All you ladies who've been accused of insanity upon voicing an opinion that doesn't set well with the nearest man can take comfort in the fact that you're part of a long, ignorant tradition of wholesale dismissal. Not so very long ago the (largely male) medical establishment attributed things like discontentment, anxiety, and moodiness to hysteria, caused by a wayward uterus. This malady could be easily — if tediously — treated through what was euphemistically called pelvic massage. Essentially a doctor would manually bring his patient to climax, at which time the afflicted woman would feel a hell of a lot better. A medical miracle!
Tanya Wexler's new comedy "Hysteria" is not about how doctors finally realized that the uterus doesn't actually wander around a woman's body and make trouble; instead, it tells of how Dr. Mortimer Granville (Hugh Dancy, "Our Idiot Brother") found an efficient way to treat most of Victorian London's female population without giving himself carpal tunnel syndrome. When we first meet Granville, the forward-thinking young doctor is unsuccessfully arguing the merits of the newfangled germ theory with his leech-loving superior, a rift that eventually leads to Granville's new position giving a hand (haw haw!) to Dr. Dalrymple (the great character actor Jonathan Pryce) in his successful practice treating women against "a plague of our time."
When Granville isn't dutifully rubbing out care to the well-dressed women with their legs in fancy, velvet-draped stirrups, he's chastely wooing Dr. Dalrymple's toothy younger daughter Emily (Felicity Jones, "Like Crazy") or butting heads with her progressive older sister Charlotte (Maggie Gyllenhaal), who has shunned the lap of luxury to volunteer at a settlement house for the less-fortunate. But it's through his dealings with his wealthy, rakish friend Edmund St. John-Smythe (Rupert Everett, how we've missed your suspiciously tight face) that Granville happens upon his fame and fortune through the invention of a motorized feather duster that has been modified for more orgasmic purposes.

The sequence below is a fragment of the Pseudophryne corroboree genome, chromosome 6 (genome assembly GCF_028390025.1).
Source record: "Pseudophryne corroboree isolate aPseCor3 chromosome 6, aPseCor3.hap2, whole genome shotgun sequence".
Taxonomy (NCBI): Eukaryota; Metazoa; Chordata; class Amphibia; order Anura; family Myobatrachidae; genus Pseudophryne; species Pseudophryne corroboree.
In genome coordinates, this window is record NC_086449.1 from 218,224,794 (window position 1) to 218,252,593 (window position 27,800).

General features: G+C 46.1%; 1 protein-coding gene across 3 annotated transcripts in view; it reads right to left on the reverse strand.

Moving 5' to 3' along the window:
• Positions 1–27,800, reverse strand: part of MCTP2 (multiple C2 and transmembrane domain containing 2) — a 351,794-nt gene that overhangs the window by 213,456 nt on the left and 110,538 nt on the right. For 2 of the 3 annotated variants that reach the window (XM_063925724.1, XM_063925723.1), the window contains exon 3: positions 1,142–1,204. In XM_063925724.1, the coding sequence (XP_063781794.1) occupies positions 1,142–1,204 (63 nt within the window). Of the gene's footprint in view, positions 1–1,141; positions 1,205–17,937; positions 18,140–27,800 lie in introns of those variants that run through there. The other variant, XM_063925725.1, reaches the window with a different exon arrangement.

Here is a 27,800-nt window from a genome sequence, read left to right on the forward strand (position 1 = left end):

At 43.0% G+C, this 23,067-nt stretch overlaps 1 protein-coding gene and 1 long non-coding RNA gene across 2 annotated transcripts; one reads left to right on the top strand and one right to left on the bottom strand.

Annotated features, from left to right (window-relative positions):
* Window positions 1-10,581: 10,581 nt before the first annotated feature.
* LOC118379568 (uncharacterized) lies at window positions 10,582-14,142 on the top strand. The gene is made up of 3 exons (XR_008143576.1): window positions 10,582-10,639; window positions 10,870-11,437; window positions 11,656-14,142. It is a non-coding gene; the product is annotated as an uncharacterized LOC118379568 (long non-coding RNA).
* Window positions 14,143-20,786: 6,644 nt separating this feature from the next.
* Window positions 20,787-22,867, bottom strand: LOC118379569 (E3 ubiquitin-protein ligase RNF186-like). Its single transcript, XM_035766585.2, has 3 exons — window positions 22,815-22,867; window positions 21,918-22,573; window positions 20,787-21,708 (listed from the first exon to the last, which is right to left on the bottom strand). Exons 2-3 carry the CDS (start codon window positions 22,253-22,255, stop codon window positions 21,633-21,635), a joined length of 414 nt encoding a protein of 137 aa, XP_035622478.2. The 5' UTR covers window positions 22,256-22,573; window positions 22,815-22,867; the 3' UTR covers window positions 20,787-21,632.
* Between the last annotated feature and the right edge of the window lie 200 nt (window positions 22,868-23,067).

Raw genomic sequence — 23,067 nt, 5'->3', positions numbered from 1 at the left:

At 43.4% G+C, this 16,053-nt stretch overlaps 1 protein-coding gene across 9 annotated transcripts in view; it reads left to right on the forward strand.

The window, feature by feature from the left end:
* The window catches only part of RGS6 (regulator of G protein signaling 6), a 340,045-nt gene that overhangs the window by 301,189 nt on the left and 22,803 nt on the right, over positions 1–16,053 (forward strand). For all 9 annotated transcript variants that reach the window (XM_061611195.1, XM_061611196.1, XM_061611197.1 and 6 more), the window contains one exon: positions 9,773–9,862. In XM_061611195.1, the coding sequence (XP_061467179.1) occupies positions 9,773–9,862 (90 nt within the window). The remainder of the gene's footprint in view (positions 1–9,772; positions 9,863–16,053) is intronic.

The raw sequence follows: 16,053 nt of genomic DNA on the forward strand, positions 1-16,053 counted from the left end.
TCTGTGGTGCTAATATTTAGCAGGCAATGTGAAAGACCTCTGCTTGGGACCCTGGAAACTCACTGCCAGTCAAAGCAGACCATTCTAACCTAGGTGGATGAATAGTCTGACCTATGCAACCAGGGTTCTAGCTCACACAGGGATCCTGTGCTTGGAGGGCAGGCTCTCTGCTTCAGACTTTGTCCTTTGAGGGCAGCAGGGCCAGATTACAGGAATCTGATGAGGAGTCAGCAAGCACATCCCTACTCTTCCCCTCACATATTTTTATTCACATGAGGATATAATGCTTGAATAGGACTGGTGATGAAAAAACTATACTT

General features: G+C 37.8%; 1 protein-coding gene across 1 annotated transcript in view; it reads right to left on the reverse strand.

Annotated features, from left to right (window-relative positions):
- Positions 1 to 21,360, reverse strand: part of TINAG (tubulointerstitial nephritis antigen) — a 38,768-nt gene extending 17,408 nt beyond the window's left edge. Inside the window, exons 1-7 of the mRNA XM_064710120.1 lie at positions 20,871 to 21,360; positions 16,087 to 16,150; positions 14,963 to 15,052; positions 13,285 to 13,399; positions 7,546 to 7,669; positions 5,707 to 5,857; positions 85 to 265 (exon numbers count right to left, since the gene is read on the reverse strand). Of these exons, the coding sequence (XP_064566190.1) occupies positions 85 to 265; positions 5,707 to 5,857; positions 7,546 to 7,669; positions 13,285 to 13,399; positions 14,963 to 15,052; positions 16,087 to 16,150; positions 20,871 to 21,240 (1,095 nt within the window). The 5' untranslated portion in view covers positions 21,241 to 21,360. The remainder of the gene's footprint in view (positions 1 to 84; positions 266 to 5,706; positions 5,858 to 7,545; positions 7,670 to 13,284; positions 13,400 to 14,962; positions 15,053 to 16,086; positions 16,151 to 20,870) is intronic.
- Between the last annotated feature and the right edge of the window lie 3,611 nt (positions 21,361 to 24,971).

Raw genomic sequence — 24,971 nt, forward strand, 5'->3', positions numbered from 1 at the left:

"Hysteria" is frustratingly devoid of any compelling conflict; the plot hinges upon which Dalrymple sister Granville will fall for (duh) as well as whether Charlotte will be institutionalized and given a hysterectomy in order to alleviate her anti-patriarchal feelings along with her selfless Christian charity. The truth-based yet predictable script, by the husband-and-wife team of Stephen Dyer and Jonah Lisa Dyer, doesn't really say anything terribly revelatory about the state of male-female relationships, merely imparting some interesting trivia about the genesis of the vibrator and trying to shock in a giggly way. Oh, and that R rating? Utter hogwash.
There are, however, fleeting pleasures to be found in the film's excellent performances, as a top-tier cast classes up the relatively unworthy script. The adorably feisty Gyllenhaal rocks a steadfast British accent, while Pryce, Jones, and especially Dancy make the best of their thankless stock characters. And all kinds of praise to the scene-stealing Everett, twinkle in eye and tongue firmly in cheek as the idle-rich and seemingly out hedonist obsessed with technology, much to the literal delight of future generations of women, hysterical and otherwise.
Making a vigilante flick is a difficult proposition; you've got to make an airtight case for your protagonist's illegal actions in order to get the audience on board. But despite an intriguing premise as well as a pitch-perfect turn by star Joel Murray, writer-director Bobcat Goldthwait fails to properly justify the killing spree anti-hero Frank embarks on in the bleak satire "God Bless America." Frank has just lost his job and been diagnosed with a terminal illness, so in the face of an onslaught of disturbing human behavior in the form of reality television and right-wing opinion, Frank decides that the mean people need to die.
It's shades of "Taxi Driver" and "Bonnie and Clyde" as Frank finds himself saddled with bored and precocious teen Roxy (Tara Lynne Barr) while he drives around the country murdering the not-nice, which includes an entitled TV brat and those affiliated with an "American Idol" type of show. (The even-less-tolerant Roxy wants to also go gunning for people who high-five and "Juno" screenwriter Diablo Cody.) "God Bless America" feels like a bitter stand-up rant against easy, deserving targets stretched uncomfortably into a narrative feature; it's difficult to argue with Goldthwait's stance — America has gotten ugly, and too many are making money off of it — but the film's exaggerated reaction doesn't add anything new to the discussion.